The image of Lipscomb comes from the Berkeley Folk Music Festival Collection. A 30,000-plus object archive that is housed in the Special Collections Library at Northwestern University, the Berkeley materials document an annual event that occurred on the University of California campus from 1958 to 1970. A number of audio recordings from the festival exist, but the most astounding part of the Berkeley Collection is its rich trove of photographs, roughly 10,000 images that present wide-ranging snapshots of performers and audiences as well as the built environment in which the folk festival took place (quite literally the same spaces as much of the political protest on the Berkeley campus during the 1960s). These images, digitized, provide an ideal test bed for investigating how we can use digital-based, multimedia technologies to think through sound in innovative ways. We cannot, of course, recover the actual sounds being made in the photographs (at least not yet!), but through innovative digital means we can turn our attention to the sensorial experiences and perceptions of past sounds as they are embedded in visual data. We can pair visual extraction techniques (shape extraction, color saturation measurements, hectograms, facial recognition programs, depth and spatial relationships, vectorization) to sound synthesis strategies (pitch, rhythm, meter, volume, timbre, sampled sound designs). These correlations create sound compositions that can spark new perceptions of images, which in turn can inspire new interpretations of the past. They return the spatial data of images back to the temporal qualities of music by allowing users to transit between the two in search of undiscerned patterns, levels of intensity, frequency of a particular instrument or performer, and other qualities held within these visual representations of the ephemeral past. One might, for example, be able to extract where audiences are looking in a series of performance images, then sonify these to register intensity of attention and better understand the “charisma” of a performer. One might probe an image’s formal qualities and sonify them to see relational details that the eye did not at first glimpse. One might even “scale up” from microanalysis of one image to the “big data” processing of thousands of images to measure and communicate information across the corpus of Berkeley photographs: average crowd sizes, most-commonly used instruments, or typical postures of performers can be measured visually and then heard most evocatively in sonic form.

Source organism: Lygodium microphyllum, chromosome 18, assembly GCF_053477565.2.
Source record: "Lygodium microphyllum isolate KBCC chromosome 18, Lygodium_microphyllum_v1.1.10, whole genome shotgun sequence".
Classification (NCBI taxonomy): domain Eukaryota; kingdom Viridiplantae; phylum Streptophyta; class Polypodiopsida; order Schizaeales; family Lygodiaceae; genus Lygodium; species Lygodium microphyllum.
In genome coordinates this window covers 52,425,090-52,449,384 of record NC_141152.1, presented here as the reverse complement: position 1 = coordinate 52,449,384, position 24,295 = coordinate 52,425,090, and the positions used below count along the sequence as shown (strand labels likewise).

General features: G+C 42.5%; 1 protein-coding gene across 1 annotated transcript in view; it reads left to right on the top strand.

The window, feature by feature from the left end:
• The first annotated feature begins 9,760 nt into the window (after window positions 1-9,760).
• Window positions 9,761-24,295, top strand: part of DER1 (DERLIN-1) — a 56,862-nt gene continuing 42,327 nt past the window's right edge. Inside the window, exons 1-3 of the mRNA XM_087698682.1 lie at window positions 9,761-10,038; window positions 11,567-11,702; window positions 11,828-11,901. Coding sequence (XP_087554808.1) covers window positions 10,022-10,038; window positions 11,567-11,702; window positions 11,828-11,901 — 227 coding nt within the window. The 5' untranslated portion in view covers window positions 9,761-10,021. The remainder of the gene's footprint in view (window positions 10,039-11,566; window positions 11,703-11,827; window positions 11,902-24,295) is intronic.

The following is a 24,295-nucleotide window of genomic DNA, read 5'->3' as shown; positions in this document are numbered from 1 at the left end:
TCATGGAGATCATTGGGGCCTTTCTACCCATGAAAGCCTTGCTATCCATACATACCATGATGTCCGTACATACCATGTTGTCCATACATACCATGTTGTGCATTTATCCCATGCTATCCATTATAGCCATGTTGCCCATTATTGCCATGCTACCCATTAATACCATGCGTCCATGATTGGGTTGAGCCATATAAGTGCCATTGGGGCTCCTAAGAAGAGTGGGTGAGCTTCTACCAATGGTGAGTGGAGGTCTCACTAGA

To investigate what correlations of image and sound are productive, however, requires iterative experimentation as I and others develop an open-source, user-friendly architecture and tool for image sonification. It requires thinking about research that is not only multimedia in nature, but also multi-sensory, expanding the repertoire of what “counts” as historical evidence, theory, argument, correlation, causality, speculation, and knowledge. While many contemporary digital humanities scholars currently focus on visualization studies, I want to shift our attention to another sense organ: the ear. It remains underutilized as a perceptual entrance into analytic study, but with the digital, the movement from image to sound and back again to image can extend the repertoire of humanistic inquiry. To give as much attention to the aural as the visual, the auricular as well as the optic, can enrich our understanding of the particular topic of technology and culture in the US folk music revival. More broadly, it reveals how digital technologies open up new avenues of understanding, meaning-making, and insound as well as insight.